The Portrait

IN a lumbering attic room,
Where, for want of light and air,
Years had died within the gloom,
Leaving dead dust everywhere,
Everywhere,
Hung the portrait of a lady,
With a face so fair !
Time had long since dulled the paint,
Time, which all our arts disguise,
And the features now were faint,
All except the wondrous eyes,
Wondrous eyes,
Ever looking, looking, looking,
With such sad surprise !
As man loved, man had loved
Her whose features faded there ;
As man mourned, man had mourned,
Weeping, in his dark despair,
Bitter tears,
When she left him broken-hearted
To his death of years.
Then for months the picture bent
All its eyes upon his face,
Following his where’er they went,—
Till another filled the place
In its stead, —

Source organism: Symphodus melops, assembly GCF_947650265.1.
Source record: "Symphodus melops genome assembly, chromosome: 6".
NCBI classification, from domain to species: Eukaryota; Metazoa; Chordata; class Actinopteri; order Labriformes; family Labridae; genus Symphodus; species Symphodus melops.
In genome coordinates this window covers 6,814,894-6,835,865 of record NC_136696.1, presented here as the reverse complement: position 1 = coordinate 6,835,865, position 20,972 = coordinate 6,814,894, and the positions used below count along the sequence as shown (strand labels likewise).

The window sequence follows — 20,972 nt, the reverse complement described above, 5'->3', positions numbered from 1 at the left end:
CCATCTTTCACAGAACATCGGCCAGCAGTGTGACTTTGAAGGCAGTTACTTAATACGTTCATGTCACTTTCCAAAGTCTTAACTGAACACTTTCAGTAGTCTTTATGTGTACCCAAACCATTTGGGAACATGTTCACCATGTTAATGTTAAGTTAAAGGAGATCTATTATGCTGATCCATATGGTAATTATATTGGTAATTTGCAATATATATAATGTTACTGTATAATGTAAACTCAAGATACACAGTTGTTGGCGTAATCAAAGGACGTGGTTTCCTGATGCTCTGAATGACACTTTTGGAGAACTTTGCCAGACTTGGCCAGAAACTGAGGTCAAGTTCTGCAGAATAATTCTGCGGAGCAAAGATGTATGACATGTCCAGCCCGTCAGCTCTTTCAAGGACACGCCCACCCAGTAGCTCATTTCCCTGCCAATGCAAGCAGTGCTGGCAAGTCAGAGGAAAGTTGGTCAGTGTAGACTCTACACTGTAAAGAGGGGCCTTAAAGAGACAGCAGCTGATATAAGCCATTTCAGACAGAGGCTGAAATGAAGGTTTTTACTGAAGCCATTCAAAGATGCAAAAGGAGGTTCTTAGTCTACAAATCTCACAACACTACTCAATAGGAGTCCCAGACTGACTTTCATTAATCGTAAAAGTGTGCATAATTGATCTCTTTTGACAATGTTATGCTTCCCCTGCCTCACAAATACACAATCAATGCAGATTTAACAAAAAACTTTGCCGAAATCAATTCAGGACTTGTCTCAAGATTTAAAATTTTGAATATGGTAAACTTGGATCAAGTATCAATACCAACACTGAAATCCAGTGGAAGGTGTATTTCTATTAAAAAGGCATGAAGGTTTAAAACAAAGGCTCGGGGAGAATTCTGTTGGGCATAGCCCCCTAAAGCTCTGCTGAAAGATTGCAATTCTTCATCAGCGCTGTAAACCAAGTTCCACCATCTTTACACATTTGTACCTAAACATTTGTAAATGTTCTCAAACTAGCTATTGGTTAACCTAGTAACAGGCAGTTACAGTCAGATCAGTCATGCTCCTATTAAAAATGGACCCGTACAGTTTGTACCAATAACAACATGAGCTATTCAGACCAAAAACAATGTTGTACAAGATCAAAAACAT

Till the features of the living
Did outface the dead.
Then for years it hung above
In that attic dim and ghast,
Fading with the fading love,
Sad reminder of the past, —
Save the eyes,
Ever looking, ever looking,
With such sad surprise !
Oft the distant laughter’s sound
Entered through the cobwebbed door,
And the cry of children found
Dusty echoes from the floor
To those eyes,
Ever looking, ever looking,
With their sad surprise.
Once there moved upon the stair
Olden love-steps mounting slow,
But the face that met him there
Drove him to the depths below ;
For those eyes
Through his soul seemed looking, looking,
All their sad surprise.
From that day the door was nailed
Of that memory-haunted room,
And the portrait hung and paled
In the dead dust and the gloom,—
Save the eyes,
Ever looking, ever looking,
With such sad surprise !